U.S. consumer staples stocks limp after solid performance in 2022

By Medha Singh (Reuters) - Shares of U.S. grocers, packaged food companies and supermarkets were lagging in the first three weeks of 2023, in a sharp contrast to last

year, as their high valuations and unattractive dividend appeal pushed investors to U.S. Treasuries. The S&P 500 consumer staple sector, along with other bond proxies

including real estate and utilities, outperformed the broader market in 2022 amid recession fears, as investors sought shelter in dividend-paying companies. In a reversal of

the trend, consumer staples sector has shed 3.4% in 2023, the most among the major S&P sectors, while the S&P 500 has climbed 1.5% on easing bets of a severe economic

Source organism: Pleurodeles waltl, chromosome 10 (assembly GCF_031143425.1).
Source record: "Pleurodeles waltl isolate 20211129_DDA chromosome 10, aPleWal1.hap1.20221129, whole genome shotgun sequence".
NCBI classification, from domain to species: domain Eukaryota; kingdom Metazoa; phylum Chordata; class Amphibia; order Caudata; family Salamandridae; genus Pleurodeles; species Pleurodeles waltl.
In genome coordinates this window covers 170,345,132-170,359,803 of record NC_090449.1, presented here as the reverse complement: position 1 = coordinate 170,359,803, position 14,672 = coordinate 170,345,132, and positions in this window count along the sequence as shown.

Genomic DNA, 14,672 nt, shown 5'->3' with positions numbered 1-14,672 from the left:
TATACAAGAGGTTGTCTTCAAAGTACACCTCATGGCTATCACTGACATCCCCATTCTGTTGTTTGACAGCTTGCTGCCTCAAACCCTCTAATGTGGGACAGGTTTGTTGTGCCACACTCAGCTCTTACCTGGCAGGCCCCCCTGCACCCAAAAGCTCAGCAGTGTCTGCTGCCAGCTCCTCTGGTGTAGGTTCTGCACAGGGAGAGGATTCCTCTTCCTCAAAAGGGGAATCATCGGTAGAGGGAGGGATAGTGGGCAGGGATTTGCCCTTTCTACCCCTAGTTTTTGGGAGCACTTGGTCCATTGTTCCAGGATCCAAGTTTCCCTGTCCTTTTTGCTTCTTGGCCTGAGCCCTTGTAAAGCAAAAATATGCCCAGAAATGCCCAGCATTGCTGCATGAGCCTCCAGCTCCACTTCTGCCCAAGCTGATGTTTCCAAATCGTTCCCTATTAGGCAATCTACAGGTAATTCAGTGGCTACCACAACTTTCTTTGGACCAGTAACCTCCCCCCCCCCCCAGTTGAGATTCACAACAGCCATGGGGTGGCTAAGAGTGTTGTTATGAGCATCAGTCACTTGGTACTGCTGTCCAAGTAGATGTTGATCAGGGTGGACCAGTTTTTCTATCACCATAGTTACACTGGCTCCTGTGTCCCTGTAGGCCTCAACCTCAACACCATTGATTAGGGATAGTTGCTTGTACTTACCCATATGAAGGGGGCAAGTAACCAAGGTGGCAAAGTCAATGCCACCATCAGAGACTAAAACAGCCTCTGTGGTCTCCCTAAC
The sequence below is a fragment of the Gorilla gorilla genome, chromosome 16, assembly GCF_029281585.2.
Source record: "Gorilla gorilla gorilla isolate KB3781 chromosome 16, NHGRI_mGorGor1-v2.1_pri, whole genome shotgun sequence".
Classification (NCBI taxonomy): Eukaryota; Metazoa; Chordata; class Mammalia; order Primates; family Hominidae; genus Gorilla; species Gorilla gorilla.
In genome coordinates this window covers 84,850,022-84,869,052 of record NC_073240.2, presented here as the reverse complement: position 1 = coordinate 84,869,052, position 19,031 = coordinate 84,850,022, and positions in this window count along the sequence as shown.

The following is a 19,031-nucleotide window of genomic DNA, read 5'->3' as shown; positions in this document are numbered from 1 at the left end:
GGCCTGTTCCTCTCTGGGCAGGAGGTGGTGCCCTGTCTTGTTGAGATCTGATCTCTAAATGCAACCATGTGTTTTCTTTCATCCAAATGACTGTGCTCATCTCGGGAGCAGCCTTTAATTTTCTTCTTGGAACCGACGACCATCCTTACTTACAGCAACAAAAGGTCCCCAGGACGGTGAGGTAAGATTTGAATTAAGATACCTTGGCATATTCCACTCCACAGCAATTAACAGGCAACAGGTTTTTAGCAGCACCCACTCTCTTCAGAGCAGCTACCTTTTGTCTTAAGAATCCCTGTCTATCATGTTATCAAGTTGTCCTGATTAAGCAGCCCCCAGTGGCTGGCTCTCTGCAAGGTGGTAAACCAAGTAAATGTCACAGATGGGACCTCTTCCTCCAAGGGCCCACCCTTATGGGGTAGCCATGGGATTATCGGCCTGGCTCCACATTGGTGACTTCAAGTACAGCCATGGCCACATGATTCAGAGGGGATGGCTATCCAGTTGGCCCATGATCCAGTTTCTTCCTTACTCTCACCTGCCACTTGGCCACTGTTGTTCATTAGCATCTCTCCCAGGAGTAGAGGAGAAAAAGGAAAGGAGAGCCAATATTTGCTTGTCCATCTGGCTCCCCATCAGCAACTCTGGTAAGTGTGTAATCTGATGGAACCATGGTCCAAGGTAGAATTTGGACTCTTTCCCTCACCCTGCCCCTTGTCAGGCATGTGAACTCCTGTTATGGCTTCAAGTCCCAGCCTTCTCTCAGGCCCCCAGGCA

downturn. "Fundamentally, investors are starting to recognize the valuation of staples as a whole, which trade at a 25% premium to historical averages," said David Wagner,

portfolio manager at Aptus Capital Advisors LLC. "You couple this with the fact that there are other yield alternatives now relative to the yield-rich sector of

staples." Rising interest rates have lured investors towards robust payouts in U.S. government bonds for the first time in nearly a decade. The U.S. 10-year Treasury

yield stands at 3.4%, while the consumer staples sector is offering a dividend yield of 2.7%, according to Refinitiv data. Consumer companies, which witnessed soaring demand

for groceries and cleaning supplies during the peak of the pandemic, are now battling a triple whammy of low sales volumes, high input costs and a stronger dollar, as evidenced by

results from Procter & Gamble Co on Thursday.